As an aside I’m still somewhat confused as to why more apps don’t make use of the 3D Touch functionality inside the 6S and up. It’s confused me for about a year now and as far as I know there are only a tiny handful of apps that have incorporated it, and two of those are from Roli themselves.
Let’s talk about BLOCKS itself
If you’ve seen photos or video of BLOCKS then you’ll already know that it’s a modular music studio that uses the same hardware technology that is in Roli’s Seabaord but in a smaller, more accessible, and affordable format. The basic hardware unit is the Lightpad which retails for £170. You can do a lot with just this unit, but of course you can scale up too, add more units and expand your set up. That’s the idea of course, and I think that when artists start to get to grips with the hardware they may well just do that. Whatever you buy you’re going to use their iOS app NOISE as that is what powers this stuff.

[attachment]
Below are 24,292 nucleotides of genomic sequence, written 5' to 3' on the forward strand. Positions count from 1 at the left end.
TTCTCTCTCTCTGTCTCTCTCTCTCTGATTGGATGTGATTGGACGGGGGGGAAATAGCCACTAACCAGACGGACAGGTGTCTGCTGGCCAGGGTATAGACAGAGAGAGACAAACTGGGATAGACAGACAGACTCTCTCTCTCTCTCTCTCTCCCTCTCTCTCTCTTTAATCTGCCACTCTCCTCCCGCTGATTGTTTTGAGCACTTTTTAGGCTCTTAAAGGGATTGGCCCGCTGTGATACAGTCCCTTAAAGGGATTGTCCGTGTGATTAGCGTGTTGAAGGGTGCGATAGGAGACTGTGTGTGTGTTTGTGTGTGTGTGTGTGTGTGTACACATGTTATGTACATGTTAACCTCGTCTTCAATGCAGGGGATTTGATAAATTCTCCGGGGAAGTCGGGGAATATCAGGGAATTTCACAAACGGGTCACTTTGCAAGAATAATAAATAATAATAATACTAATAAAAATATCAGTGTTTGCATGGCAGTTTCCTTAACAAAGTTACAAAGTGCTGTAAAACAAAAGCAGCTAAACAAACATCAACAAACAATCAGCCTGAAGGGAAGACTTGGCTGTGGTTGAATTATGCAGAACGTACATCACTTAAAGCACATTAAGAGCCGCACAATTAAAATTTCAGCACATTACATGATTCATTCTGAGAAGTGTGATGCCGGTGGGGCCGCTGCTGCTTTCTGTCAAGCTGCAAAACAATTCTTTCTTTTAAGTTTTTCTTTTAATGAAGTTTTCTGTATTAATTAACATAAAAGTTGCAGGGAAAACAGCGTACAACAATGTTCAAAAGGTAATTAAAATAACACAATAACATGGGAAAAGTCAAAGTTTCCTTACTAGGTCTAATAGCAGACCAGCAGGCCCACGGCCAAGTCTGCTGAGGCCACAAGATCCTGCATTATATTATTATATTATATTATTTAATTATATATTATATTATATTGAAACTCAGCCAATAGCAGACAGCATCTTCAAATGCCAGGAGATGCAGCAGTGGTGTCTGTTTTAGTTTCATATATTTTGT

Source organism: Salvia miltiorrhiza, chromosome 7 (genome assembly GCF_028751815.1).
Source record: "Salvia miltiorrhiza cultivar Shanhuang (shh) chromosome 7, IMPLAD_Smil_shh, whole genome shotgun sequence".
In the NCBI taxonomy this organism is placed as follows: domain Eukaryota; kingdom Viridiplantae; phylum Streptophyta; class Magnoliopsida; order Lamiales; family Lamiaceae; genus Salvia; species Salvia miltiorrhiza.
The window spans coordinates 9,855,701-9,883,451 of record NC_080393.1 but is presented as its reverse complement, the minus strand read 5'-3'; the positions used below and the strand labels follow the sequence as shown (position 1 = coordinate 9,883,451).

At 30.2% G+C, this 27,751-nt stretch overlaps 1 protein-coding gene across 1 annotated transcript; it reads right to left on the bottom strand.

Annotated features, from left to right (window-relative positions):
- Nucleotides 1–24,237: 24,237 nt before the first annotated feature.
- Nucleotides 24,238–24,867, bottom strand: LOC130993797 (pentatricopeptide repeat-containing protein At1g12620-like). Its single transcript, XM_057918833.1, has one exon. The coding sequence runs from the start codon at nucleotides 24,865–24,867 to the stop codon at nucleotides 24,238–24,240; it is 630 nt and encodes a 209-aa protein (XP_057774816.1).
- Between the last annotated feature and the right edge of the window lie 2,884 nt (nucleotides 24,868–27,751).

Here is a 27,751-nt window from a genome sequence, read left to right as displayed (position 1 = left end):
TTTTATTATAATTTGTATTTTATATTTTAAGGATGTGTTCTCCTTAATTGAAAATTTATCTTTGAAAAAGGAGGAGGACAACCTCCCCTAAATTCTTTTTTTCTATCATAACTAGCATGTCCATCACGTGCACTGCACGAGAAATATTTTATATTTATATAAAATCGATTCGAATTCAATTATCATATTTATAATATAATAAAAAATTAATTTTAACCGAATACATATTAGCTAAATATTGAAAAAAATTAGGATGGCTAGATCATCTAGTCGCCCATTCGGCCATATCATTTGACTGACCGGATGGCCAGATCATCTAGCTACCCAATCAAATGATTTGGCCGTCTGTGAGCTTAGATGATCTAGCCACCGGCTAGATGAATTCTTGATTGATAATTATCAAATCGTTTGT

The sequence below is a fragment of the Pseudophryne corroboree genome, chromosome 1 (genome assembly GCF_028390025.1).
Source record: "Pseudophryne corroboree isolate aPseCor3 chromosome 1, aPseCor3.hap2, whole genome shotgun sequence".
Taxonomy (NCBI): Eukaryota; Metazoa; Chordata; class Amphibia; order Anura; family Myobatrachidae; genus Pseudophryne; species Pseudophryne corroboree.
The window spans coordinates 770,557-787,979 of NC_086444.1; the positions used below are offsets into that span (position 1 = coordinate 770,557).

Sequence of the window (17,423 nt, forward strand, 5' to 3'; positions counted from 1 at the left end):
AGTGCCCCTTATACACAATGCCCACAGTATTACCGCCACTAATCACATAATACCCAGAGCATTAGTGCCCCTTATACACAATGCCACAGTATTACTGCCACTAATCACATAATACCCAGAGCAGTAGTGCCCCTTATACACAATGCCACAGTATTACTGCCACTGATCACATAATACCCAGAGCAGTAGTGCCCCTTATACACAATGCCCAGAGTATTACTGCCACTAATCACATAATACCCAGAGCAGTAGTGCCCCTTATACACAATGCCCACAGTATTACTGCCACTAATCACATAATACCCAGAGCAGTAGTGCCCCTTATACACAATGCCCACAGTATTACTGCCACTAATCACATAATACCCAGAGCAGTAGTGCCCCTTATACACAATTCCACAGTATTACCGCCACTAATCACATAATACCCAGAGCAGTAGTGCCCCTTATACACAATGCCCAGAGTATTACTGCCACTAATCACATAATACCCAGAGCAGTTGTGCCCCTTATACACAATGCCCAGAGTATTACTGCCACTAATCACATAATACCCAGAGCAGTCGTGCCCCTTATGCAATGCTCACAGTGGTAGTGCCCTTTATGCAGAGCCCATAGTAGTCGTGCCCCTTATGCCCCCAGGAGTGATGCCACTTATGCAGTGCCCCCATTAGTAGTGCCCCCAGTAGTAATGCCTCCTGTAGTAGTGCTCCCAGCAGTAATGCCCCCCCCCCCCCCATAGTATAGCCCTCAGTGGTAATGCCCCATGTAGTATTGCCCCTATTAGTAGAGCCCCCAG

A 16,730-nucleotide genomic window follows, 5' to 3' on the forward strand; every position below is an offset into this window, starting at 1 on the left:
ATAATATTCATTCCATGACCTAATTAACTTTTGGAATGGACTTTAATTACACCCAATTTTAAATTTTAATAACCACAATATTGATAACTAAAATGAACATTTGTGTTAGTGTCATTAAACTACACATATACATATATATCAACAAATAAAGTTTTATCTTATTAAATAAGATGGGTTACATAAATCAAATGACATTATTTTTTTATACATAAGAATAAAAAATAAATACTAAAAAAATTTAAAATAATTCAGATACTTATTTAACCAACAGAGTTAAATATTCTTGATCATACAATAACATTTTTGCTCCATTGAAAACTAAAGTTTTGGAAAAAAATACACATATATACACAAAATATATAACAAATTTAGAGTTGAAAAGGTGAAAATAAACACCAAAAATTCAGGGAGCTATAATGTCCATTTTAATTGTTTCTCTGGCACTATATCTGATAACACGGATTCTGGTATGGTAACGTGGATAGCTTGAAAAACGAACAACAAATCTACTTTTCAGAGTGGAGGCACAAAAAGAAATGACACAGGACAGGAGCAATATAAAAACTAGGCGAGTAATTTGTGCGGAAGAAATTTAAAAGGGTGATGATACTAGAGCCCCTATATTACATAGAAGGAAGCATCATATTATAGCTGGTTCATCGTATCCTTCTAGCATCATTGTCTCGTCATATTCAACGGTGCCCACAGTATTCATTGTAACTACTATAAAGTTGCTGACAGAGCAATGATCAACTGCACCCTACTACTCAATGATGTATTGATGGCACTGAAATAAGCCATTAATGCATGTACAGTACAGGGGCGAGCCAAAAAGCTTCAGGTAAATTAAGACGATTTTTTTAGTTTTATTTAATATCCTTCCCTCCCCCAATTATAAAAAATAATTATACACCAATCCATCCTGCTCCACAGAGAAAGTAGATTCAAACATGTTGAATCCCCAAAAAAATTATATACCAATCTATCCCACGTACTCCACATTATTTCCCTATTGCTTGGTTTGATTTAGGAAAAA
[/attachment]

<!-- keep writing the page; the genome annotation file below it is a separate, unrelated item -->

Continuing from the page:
The Lightpad does just about everything that you can do in the app but with a much deeper layer of expression available to it by virtue of its pressure sensitive surface. The interaction with the app is seamless. When you press down on the Lightpad you can see what happens in the NOISE app. You can see what I mean in this short clip which shows the ‘learn’ function.
Every instrument in NOISE has a learn mode which shows you what the instrument does and how it works. When you’re running NOISE with a Lightpad this works even better, and as you can see from this short clip you can quite clearly see what you’re doing on the Lightpad from your iOS screen, and this includes pressure data too.